As I got into my boat I remembered how this drop had been my dream since I first laid eyes on it some 3 years ago. How it had kept me up at night thinking about the most significant boof I might potentially ever make. Three years ago I was not ready for the right side of Mesa, but sitting in that eddy starring over my shoulder at the largest horizon line I’d ever contemplated, I knew I was finally ready to give ‘er. As I pealed out of the eddy I felt as if the water were slowing down, as if I had a keener sense of things about me. I could hear the roar of the falls, but it somehow felt surreal. Each stroke felt like it was perfect, like the water was controlling the blades, not me. 15 feet from the lip I made contact with my one reference point, a small wave, and mentally smiled; I was on line. 10 feet, I watched the mist approach, and heard only the cacophonous waters. 5 feet, I took my last stroke on my right side and prepared for a left side boof hopefully placing me perfectly on the bounce rock sending me into a pencil in the pool below. As the lip rolled away from my boat I pulled on my left blade, grabbing the rock slightly, boofing the 65 foot waterfall. I had a moment of panic, as I thought I was oververtical, and would piton on the boulder 20 feet below, but instead I felt the watery recoil hit the hull of my boat and the then…darkness. An instant later I felt powerful impact that stunned me momentarily. I rolled up and was at the bottom of the falls. My face was pounding with pain, and my vision was blurry, but I could only feel satisfaction. For lack of a better word I was STOKED. Pat and Jake greeted me with cheering and high fives as I rolled into the eddy. As my adrenaline flowed out of me I began to smile, and then laugh. I had done it, I had dropped the “Right Side”. My dream of sailing off the right side was finally realized. It was an indescribable feeling, like none I have had before.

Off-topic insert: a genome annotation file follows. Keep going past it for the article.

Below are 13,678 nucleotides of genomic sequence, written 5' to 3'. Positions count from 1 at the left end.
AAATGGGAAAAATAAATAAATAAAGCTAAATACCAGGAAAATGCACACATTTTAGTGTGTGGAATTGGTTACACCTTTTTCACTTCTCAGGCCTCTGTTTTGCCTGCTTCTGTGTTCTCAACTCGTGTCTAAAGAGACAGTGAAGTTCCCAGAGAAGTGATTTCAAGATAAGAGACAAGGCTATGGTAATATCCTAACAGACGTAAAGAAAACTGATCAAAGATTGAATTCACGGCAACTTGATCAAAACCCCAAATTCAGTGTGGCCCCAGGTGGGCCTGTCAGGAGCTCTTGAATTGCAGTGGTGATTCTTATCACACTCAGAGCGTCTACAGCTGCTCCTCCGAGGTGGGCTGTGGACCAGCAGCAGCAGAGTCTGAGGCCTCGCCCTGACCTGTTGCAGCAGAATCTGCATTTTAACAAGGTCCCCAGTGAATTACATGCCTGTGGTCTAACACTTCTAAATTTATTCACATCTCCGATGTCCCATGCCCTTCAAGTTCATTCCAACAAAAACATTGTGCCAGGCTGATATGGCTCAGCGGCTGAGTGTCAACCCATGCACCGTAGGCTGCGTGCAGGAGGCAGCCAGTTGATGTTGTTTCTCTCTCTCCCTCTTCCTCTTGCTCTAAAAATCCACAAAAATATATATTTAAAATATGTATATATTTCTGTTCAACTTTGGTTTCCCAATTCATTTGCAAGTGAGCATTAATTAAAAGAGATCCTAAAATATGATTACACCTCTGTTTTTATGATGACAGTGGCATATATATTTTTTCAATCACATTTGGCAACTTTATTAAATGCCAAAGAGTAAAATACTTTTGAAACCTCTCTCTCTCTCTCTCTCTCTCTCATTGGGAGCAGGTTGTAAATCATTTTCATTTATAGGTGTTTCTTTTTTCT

The reunion between Bradford and I back at the top of the left side was awesome. I could see the excitement in his eyes, and I felt it in my own as well. We had bothed nailed our lines, and celebrated together. As we spoke, Bradford told me “…this drop has changed how I am going to paddle. I feel like I can harness my fear now, channel it down into something I can use.”
Bradford’s words ring truer than ever. I now feel like we’ve made a leap forward in our paddling. No, hucking your meat doesn’t make you a good paddler, and if you are not ready it appears to mean quite the opposite. This drop represented our drive to push ourselves mentally and control our wits. I now look forward to the next challenge that lies ahead.
As we drove off that day I felt more satisfied than I had in a long time. I’m not going to run that drop again. I don’t think I’ll ever run that drop again, and I don’t think I’m ready to, but I anxiously await the next kid stupid enough to think he is.